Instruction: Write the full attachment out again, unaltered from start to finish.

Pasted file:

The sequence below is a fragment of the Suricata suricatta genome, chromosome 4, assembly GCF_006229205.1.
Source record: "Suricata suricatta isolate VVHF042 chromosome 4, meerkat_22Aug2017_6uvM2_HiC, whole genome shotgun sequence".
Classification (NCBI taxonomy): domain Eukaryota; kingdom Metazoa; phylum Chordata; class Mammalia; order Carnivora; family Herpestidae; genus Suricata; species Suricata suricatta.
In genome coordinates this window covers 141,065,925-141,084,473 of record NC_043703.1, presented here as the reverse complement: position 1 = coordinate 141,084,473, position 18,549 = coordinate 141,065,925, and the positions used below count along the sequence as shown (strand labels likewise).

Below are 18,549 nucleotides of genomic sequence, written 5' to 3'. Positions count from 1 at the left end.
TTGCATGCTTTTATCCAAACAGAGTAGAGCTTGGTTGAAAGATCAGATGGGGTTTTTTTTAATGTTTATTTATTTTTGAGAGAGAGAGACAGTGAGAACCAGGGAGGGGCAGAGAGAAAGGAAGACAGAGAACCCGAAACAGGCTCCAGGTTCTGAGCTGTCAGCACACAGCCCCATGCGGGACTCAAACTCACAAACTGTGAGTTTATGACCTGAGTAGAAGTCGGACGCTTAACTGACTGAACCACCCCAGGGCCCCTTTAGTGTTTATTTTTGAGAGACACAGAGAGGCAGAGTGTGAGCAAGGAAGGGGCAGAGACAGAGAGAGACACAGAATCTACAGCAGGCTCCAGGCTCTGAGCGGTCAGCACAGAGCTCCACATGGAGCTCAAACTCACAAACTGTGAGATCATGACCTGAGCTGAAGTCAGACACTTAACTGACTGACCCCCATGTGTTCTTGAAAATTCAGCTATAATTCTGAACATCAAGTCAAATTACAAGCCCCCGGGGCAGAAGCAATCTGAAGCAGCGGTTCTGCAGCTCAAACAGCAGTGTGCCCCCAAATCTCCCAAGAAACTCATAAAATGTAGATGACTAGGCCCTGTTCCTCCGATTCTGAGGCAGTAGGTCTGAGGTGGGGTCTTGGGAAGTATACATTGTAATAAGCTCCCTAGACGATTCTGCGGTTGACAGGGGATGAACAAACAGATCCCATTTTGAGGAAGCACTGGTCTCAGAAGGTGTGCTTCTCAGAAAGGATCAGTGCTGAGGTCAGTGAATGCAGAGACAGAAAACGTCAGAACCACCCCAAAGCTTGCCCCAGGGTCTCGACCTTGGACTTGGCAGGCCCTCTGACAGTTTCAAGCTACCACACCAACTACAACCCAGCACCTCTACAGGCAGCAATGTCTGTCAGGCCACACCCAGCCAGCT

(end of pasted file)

The sequence below is a fragment of the Suricata suricatta genome, chromosome 4, assembly GCF_006229205.1.
Source record: "Suricata suricatta isolate VVHF042 chromosome 4, meerkat_22Aug2017_6uvM2_HiC, whole genome shotgun sequence".
Classification (NCBI taxonomy): domain Eukaryota; kingdom Metazoa; phylum Chordata; class Mammalia; order Carnivora; family Herpestidae; genus Suricata; species Suricata suricatta.
In genome coordinates this window covers 141,065,925-141,084,473 of record NC_043703.1, presented here as the reverse complement: position 1 = coordinate 141,084,473, position 18,549 = coordinate 141,065,925, and the positions used below count along the sequence as shown (strand labels likewise).

Below are 18,549 nucleotides of genomic sequence, written 5' to 3'. Positions count from 1 at the left end.
TTGCATGCTTTTATCCAAACAGAGTAGAGCTTGGTTGAAAGATCAGATGGGGTTTTTTTTAATGTTTATTTATTTTTGAGAGAGAGAGACAGTGAGAACCAGGGAGGGGCAGAGAGAAAGGAAGACAGAGAACCCGAAACAGGCTCCAGGTTCTGAGCTGTCAGCACACAGCCCCATGCGGGACTCAAACTCACAAACTGTGAGTTTATGACCTGAGTAGAAGTCGGACGCTTAACTGACTGAACCACCCCAGGGCCCCTTTAGTGTTTATTTTTGAGAGACACAGAGAGGCAGAGTGTGAGCAAGGAAGGGGCAGAGACAGAGAGAGACACAGAATCTACAGCAGGCTCCAGGCTCTGAGCGGTCAGCACAGAGCTCCACATGGAGCTCAAACTCACAAACTGTGAGATCATGACCTGAGCTGAAGTCAGACACTTAACTGACTGACCCCCATGTGTTCTTGAAAATTCAGCTATAATTCTGAACATCAAGTCAAATTACAAGCCCCCGGGGCAGAAGCAATCTGAAGCAGCGGTTCTGCAGCTCAAACAGCAGTGTGCCCCCAAATCTCCCAAGAAACTCATAAAATGTAGATGACTAGGCCCTGTTCCTCCGATTCTGAGGCAGTAGGTCTGAGGTGGGGTCTTGGGAAGTATACATTGTAATAAGCTCCCTAGACGATTCTGCGGTTGACAGGGGATGAACAAACAGATCCCATTTTGAGGAAGCACTGGTCTCAGAAGGTGTGCTTCTCAGAAAGGATCAGTGCTGAGGTCAGTGAATGCAGAGACAGAAAACGTCAGAACCACCCCAAAGCTTGCCCCAGGGTCTCGACCTTGGACTTGGCAGGCCCTCTGACAGTTTCAAGCTACCACACCAACTACAACCCAGCACCTCTACAGGCAGCAATGTCTGTCAGGCCACACCCAGCCAGCT